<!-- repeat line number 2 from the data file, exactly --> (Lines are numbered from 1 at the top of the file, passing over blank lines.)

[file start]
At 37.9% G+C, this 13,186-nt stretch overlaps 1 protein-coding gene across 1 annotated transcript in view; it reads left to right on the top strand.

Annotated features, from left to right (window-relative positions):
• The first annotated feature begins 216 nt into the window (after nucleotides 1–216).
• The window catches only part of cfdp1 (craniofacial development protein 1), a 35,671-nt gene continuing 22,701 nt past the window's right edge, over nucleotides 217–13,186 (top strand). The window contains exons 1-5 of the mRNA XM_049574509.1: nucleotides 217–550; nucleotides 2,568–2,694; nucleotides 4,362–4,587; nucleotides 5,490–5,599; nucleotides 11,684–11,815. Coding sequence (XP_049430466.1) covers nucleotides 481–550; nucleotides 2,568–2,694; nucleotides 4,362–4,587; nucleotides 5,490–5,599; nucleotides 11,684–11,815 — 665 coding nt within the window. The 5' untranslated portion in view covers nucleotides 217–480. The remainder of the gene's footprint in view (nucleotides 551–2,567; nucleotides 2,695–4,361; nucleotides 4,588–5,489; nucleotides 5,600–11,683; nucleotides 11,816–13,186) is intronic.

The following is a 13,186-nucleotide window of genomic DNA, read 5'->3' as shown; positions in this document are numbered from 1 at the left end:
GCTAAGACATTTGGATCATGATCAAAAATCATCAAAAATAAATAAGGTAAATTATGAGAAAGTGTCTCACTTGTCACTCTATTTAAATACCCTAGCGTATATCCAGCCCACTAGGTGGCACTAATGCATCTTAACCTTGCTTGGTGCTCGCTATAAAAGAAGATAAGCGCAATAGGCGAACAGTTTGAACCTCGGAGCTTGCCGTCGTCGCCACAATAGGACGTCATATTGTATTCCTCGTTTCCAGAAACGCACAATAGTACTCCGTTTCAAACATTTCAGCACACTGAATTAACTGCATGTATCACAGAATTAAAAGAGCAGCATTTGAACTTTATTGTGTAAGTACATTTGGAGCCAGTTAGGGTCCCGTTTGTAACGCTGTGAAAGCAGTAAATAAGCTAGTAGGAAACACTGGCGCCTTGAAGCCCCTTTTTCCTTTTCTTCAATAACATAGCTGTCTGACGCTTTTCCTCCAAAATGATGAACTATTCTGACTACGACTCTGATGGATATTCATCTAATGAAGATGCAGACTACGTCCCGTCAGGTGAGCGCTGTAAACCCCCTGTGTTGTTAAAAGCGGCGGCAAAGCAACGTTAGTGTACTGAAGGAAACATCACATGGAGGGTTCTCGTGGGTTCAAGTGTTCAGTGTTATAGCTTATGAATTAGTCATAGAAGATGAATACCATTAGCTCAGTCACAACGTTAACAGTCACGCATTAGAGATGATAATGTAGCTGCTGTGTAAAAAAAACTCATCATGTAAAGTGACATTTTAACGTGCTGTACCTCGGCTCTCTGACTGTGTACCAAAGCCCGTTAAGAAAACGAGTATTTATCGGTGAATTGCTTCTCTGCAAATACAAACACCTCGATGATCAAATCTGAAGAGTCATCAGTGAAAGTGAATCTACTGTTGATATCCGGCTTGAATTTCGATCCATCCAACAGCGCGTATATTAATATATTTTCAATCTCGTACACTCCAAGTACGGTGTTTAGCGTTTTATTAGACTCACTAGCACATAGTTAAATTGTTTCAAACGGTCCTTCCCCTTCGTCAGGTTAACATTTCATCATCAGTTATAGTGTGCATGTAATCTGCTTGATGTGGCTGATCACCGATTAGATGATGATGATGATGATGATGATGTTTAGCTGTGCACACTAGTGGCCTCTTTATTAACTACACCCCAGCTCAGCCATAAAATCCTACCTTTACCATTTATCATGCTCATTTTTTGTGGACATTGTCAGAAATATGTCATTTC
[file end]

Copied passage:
Annotated features, from left to right (window-relative positions):